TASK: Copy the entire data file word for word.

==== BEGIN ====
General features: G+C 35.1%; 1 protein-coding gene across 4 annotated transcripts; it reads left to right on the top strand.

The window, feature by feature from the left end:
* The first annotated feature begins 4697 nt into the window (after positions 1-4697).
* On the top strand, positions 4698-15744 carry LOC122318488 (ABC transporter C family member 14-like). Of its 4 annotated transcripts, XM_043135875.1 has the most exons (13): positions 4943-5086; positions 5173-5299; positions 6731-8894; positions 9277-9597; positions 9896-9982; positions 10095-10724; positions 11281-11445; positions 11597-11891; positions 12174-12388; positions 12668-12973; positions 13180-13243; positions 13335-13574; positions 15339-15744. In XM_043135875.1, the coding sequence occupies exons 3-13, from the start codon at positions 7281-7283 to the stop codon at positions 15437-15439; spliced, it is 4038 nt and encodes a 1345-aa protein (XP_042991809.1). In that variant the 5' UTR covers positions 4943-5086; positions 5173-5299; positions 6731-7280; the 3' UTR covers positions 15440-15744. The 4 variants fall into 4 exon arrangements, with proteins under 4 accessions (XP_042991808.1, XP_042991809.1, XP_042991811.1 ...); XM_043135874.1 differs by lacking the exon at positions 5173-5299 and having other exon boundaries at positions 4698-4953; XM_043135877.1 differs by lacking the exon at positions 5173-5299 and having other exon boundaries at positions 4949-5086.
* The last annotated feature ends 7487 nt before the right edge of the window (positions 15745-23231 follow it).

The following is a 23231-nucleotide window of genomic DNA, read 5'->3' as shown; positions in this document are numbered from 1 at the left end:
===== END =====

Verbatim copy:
General features: G+C 35.1%; 1 protein-coding gene across 4 annotated transcripts; it reads left to right on the top strand.

The window, feature by feature from the left end:
* The first annotated feature begins 4697 nt into the window (after positions 1-4697).
* On the top strand, positions 4698-15744 carry LOC122318488 (ABC transporter C family member 14-like). Of its 4 annotated transcripts, XM_043135875.1 has the most exons (13): positions 4943-5086; positions 5173-5299; positions 6731-8894; positions 9277-9597; positions 9896-9982; positions 10095-10724; positions 11281-11445; positions 11597-11891; positions 12174-12388; positions 12668-12973; positions 13180-13243; positions 13335-13574; positions 15339-15744. In XM_043135875.1, the coding sequence occupies exons 3-13, from the start codon at positions 7281-7283 to the stop codon at positions 15437-15439; spliced, it is 4038 nt and encodes a 1345-aa protein (XP_042991809.1). In that variant the 5' UTR covers positions 4943-5086; positions 5173-5299; positions 6731-7280; the 3' UTR covers positions 15440-15744. The 4 variants fall into 4 exon arrangements, with proteins under 4 accessions (XP_042991808.1, XP_042991809.1, XP_042991811.1 ...); XM_043135874.1 differs by lacking the exon at positions 5173-5299 and having other exon boundaries at positions 4698-4953; XM_043135877.1 differs by lacking the exon at positions 5173-5299 and having other exon boundaries at positions 4949-5086.
* The last annotated feature ends 7487 nt before the right edge of the window (positions 15745-23231 follow it).

The following is a 23231-nucleotide window of genomic DNA, read 5'->3' as shown; positions in this document are numbered from 1 at the left end: